Two New Yorkers with disabilities who are unable to communicate with 911 operators by telephone have filed a lawsuit in federal court in Brooklyn, alleging that local governments discriminate against them by denying them direct access to emergency services.
Deborah LoGerfo of Babylon and Nicholas Dupree of Queens are asking a federal judge to order Suffolk and Nassau counties, as well as New York City, to implement text-to-911 technology, which would allow individuals who have speech or hearing impairments to send a text message to 911 dispatchers from their mobile phones or devices.
There are thousands of New Yorkers like LoGerfo and Dupree whose disabilities rob them of the ability to speak or hear, said Elizabeth Grossman, an attorney for Disability Rights New York, a federally-mandated advocate for the disabled.
“They live in fear every single day of experiencing an emergency and not having a plan for it,” she said. “People without disabilities have a plan, and that plan is to call 911.”
Text-to-911 technology is currently being used by 11 out of 62 counties in New York and a dozen states across the nation, including Colorado, Georgia, Ohio, Montana and New Jersey, Grossman said.
Dupree, who had a tracheotomy, is on a ventilator and communicates by using text messaging and eye tracking software. He had to rely on someone else to call 911 on his behalf when he had several medical emergencies in 2016, according to the lawsuit.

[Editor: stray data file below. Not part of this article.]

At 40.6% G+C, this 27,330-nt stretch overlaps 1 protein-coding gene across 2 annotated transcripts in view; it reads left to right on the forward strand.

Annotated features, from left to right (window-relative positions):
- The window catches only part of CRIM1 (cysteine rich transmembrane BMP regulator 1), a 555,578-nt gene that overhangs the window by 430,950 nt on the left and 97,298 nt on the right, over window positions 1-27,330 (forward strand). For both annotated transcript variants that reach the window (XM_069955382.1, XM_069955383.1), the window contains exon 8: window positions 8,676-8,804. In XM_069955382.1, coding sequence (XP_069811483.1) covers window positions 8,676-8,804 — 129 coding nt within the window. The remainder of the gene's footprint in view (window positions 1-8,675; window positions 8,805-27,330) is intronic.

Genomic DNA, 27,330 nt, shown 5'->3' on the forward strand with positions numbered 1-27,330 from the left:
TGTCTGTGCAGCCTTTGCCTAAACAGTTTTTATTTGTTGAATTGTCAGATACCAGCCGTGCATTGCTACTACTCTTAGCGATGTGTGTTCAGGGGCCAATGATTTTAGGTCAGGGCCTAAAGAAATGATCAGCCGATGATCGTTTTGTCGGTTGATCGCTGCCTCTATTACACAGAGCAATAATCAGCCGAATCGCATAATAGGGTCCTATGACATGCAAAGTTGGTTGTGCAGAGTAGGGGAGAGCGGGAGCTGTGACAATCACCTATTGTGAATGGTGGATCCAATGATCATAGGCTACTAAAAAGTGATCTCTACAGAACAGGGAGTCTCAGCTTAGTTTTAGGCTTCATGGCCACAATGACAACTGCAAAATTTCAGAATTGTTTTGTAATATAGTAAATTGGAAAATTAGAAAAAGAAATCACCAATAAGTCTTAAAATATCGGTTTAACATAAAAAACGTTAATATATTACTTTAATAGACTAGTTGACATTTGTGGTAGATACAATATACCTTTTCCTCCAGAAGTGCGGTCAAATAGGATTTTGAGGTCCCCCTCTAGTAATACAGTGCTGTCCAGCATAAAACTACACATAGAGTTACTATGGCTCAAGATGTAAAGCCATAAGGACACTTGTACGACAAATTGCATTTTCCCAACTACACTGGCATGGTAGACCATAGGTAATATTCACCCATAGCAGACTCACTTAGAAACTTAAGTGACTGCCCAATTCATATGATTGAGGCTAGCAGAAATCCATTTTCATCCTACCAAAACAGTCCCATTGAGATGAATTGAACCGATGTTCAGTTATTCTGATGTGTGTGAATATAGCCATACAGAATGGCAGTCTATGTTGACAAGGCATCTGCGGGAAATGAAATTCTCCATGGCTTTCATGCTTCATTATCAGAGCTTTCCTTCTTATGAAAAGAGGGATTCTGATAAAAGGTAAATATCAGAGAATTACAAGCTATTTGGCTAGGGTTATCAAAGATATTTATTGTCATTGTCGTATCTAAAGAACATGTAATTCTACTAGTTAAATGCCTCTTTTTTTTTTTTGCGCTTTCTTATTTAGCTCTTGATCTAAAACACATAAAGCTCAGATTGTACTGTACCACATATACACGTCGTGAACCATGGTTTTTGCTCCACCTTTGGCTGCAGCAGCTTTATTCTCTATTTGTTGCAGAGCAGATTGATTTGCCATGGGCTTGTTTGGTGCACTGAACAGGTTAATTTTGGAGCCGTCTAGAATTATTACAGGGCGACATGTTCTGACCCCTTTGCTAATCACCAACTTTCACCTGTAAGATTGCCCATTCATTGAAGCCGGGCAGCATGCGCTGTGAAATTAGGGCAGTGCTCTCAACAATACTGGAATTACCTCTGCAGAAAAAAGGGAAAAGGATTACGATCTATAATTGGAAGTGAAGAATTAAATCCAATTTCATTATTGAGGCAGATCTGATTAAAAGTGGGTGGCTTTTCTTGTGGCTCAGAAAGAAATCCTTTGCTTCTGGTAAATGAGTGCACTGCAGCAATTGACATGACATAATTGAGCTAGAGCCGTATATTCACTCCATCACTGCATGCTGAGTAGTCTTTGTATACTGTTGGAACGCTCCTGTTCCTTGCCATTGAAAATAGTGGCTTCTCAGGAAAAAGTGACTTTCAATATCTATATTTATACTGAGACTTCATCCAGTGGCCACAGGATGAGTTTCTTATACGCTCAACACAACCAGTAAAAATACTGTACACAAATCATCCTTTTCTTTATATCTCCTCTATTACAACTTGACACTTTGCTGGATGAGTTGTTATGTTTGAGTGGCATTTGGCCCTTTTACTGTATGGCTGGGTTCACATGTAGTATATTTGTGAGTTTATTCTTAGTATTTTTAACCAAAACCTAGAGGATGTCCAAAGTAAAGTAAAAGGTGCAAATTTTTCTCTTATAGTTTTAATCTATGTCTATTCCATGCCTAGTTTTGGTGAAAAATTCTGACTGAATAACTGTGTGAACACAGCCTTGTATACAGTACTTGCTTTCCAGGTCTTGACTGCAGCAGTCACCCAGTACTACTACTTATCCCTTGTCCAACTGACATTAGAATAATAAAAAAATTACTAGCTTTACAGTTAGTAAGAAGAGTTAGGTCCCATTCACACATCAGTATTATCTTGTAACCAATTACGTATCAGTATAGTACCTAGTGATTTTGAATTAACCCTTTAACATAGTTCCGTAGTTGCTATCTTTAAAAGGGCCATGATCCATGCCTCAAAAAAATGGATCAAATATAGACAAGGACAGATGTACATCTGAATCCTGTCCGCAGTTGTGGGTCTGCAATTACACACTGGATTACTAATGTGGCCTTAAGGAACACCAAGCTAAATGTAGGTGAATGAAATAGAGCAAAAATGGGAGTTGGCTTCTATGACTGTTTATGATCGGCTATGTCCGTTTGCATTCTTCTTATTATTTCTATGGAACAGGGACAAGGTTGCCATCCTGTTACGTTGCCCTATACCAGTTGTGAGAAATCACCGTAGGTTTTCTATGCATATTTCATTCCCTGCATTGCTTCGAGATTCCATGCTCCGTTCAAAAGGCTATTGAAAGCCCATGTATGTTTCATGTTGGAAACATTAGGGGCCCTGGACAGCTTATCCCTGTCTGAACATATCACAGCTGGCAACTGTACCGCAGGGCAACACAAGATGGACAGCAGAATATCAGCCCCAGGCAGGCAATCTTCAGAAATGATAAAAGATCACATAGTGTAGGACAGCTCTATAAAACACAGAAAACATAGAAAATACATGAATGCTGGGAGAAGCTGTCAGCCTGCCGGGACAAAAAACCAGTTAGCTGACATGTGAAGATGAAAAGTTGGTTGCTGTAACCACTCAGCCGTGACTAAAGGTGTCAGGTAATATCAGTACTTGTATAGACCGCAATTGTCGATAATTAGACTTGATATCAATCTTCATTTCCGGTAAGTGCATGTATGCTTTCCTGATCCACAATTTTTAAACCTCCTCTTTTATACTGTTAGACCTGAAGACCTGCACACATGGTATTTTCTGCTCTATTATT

LoGerfo, who communicates primarily via written messages, including notes, emails and texting, as well as lip-reading and closed-captioning,was unable to hear the 911 operator when she called and reported a car fire several years ago.
The lawsuit, filed last week against Suffolk, Nassau and New York City, seeks an immediate upgrade to 911 call centers to accomodate texts.
Nassau County Attorney Carnell Foskey declined to comment Monday, according to Brian Nevin, a spokesman for County Executive Edward Mangano. However, Foskey said in the last six months the Nassau County police department has been evaluating available systems for receiving texts.
Spokespeople for Suffolk County Executive Steven Bellone and New York City Mayor Bill de Blasio did not respond to requests for comments Monday.
In June, Suffolk’s police commissioner said the Next Generation 911 system that is capable of accepting videos, photos and files sent via text message is expected to be running this year. But he said it was not clear whether telecommunications companies will allow more data than simple text messages to go through. In July, Brooklyn Councilwoman Laurie Cumbo (D-Brooklyn) estimated that New York City would not be able to contact 911 dispatchers via texts for at least two years.